Biophysical Society Conference | Tahoe 2024

Molecular Biophysics of Membranes

Poster Abstracts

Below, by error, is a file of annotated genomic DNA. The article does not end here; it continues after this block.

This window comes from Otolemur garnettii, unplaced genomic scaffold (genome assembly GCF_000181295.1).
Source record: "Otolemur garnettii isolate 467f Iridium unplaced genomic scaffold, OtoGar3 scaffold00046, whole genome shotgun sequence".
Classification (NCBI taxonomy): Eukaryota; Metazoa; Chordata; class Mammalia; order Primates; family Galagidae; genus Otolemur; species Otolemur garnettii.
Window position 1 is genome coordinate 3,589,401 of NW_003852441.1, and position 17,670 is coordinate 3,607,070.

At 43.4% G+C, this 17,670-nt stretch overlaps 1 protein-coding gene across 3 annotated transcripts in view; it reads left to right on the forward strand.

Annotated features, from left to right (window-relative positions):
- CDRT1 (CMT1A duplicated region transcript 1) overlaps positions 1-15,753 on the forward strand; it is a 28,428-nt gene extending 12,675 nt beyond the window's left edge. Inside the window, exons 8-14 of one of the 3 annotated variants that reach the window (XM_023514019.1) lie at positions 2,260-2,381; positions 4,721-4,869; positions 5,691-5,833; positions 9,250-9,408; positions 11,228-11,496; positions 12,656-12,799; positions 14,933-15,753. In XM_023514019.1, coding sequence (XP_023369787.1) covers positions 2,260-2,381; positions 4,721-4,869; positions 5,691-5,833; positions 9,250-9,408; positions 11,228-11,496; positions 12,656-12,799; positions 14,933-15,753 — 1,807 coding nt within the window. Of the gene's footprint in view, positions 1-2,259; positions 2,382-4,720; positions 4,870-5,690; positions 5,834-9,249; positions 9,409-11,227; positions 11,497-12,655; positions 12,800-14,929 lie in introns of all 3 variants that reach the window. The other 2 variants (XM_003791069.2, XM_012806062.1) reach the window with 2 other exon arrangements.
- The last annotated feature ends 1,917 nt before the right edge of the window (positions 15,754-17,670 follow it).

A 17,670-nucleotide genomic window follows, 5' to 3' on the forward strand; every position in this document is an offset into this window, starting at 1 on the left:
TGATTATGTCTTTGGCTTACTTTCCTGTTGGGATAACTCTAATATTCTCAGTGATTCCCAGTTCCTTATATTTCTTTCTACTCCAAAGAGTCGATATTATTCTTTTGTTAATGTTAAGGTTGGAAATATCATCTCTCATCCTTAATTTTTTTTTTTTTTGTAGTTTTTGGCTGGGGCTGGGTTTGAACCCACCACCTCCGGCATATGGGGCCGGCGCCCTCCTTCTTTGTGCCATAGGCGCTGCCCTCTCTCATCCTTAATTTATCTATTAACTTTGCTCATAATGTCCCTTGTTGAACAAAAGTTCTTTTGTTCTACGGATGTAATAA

2-POS Board 11 EXPLORING TWO-DIMENSIONAL PROTEIN-PROTEIN INTERACTIONS IN SUPPORTED LIPID BILAYERS IN PRESENCE OF SMALL ORGANIC MOLECULES Rahul Benani 1 ; Paul Cremer 1,2 ; 1 The Pennsylvania State University, Department of Chemistry, University Park, PA, USA 2 The Pennsylvania State University, Department of Biochemistry and Molecular Biology, University Park, PA, USA Membrane-associated proteins are a major component of plasma membranes and other cellular organelles. Herein, we used biotinylated binding sites to anchor avidin, a positively charged protein, and streptavidin, a negatively charged protein, to the surface of two-dimensionally fluid phospholipid membranes with phosphatidylcholine as the major component. Both the protein and lipid molecules could be labeled with dye molecules and studied inside polydimethylsiloxane (PDMS) on glass microfluidic devices. Studies were performed as a function of pH, salt concentration, as well as in the presence of small molecules, like osmolytes and denaturants, such as urea. The results showed a surprisingly variety of protein-protein interaction (PPI) behaviors. Fluorescence recovery after photobleaching (FRAP) was employed to monitor both protein and lipid diffusion as local population densities. The results revealed that protein diffusion behavior can change in a complex fashion and strongly depends not only on the exact buffer conditions and surface protein densities, but also on the presence of sugars, amino acids and osmolytes in the solution that can drastically alter PPI under what would otherwise appear to be identical conditions. These results are explained in terms of disrupting sites that enhance or impede PPI.


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